By Jacqueline Terrebonne for Architectural Digest.
More than almost any other American city, New Orleans is a place that clings to its roots. So it's not surprising that many of the restaurants, clubs, and landmarks described in Walker Percy's 1961 novel The Moviegoer still exist. But in the decade since Katrina, and especially in the past few years, the city has witnessed an influx of new restaurants, shops, and more. As Mardi Gras season begins, here's a look at the must-visit destinations that are making the Big Easy more vibrant, more fun, and more chic than ever.
US Freedom Pavilion: The Boeing Center The tallest building on the World War II Museum campus, the the US Freedom Pavilion has interactive exhibits that allow visitors to experience what America was like as it geared up for war. The impressive 30,000-square-foot space, designed by Voorsanger Architects with Mathes Brierre Architects, anchors the museum and features artifacts key to the Allied victory, including a restored Boeing B-17G Flying Fortress. 945 Magazine Street; nationalww2museum.org.
Krewe du Optic
The French Quarter flagship of hot eyewear brand Krewe du Optic, whose shades can often be spotted on Gigi Hadid, is more than just a neighborhood shop. Stirling Barrett, the brand's founder and a native New Orleanian, set out to create an experience where shoppers could try on frames and enjoy coffee at the same time. The space combines old and new--showing off the 19th-century charm of the building while keeping the lines simple and chic. The 900-foot shop was designed by Benjamin Bullins. 809 Royal Street; kreweduoptic.com.
French transplant Émilie Lamy saw a void in New Orleans--a city filled with interesting bookshops but still missing one that specialized in art and design. The Stacks is Lamy's independent bookstore based in the Contemporary Arts Center. There, she's curated a selection of 1,000 international publications on architecture, art, design, photography, and more. 900 Camp Street; thestacks-books.org.
In February 2015, the Peoples Health New Orleans Jazz Market debuted as a new performing arts venue designed by Kronberg Wall of Atlanta. The cultural center offers music education programs and houses an archive of New Orleans jazz music. PHNOJM also hosts tributes to jazz legends as well as performances by talents such as Irvin Mayfield and NOJO. 1436 Oretha Castle Haley Boulevard; phnojm.org.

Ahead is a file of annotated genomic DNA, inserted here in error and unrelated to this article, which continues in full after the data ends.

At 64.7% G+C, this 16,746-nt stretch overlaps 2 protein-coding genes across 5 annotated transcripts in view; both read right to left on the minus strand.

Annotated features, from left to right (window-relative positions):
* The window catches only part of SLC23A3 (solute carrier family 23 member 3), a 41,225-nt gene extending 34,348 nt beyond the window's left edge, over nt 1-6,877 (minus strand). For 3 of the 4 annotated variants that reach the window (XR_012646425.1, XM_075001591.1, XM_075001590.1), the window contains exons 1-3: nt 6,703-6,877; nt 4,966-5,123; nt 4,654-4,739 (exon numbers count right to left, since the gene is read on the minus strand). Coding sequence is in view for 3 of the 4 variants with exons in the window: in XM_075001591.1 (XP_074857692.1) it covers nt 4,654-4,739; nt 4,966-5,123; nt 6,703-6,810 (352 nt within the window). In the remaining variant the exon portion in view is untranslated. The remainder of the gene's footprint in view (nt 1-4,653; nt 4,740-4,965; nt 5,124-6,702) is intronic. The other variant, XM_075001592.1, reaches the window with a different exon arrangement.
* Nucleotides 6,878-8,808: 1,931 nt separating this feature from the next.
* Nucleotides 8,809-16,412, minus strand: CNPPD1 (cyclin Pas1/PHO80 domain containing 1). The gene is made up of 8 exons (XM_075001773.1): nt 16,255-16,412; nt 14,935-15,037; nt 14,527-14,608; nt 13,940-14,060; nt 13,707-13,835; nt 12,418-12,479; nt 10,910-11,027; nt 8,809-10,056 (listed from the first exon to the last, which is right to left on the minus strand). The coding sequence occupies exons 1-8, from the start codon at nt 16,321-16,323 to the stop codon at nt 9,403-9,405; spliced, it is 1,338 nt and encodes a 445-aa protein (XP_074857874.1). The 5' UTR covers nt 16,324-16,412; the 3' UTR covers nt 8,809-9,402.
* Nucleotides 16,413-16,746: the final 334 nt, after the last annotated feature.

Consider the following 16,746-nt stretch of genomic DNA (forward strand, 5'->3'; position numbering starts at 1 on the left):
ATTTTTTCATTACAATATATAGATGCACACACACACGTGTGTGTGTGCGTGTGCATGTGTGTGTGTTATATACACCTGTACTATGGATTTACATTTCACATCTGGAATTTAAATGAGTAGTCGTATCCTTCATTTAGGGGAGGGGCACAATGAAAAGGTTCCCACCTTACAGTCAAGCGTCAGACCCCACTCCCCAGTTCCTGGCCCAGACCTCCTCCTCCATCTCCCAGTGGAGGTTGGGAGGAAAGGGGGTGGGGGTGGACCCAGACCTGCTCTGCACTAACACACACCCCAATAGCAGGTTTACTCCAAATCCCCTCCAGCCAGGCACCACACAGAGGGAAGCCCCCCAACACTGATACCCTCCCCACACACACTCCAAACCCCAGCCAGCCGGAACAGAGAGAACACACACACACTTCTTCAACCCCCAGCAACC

New Orleans is known for its Creole and Cajun classics, but Alon Shaya launched his own delicious revolution in 2015 by opening an uptown restaurant celebrating modern Israeli cuisine. Critically acclaimed and a new local favorite, Shaya has people clamoring for more house-made pita, tabbouleh, and lamb. 4213 Magazine Street; shayarestaurant.com.
Whiskey has always been a tipple of choice in the Big Easy, but New York restaurateurs Sean Josephs and his wife, Mani Dawes, recently brought the spirit to a whole new level with the opening of Kenton's. The uptown hot spot designed by Bradley Horn and Maria Berman of Manhattan's Berman Horn Studio--brings a New York polish to New Orleans cuisine, along with an extensive menu of over 150 domestic ryes, bourbons, and whiskeys. 5757 Magazine Street; kentonsrestaurant.com.
The Orpheum Theater
The 1,500-seat auditorium, which had been closed since Hurricane Katrina, reopened in April after a $13 million renovation. The 1918 building designed by architect Gustave Albert Lansburgh was restored by hand to reflect its original color palette and dazzling plasterwork. The Louisiana Philharmonic Orchestra now calls the space home. 129 Roosevelt Way; orpheumnola.com.
St. Roch Market
After staying empty for a decade after flooding, St. Roch Market, founded in 1875, reopened in April with 13 specialty food shops. Visitors can sample a wide array of local delicacies old and new, such as raw oysters, gumbo, and Korean fried chicken, while stocking up on gourmet groceries. 2381 St. Claude Avenue; strochmarket.com.
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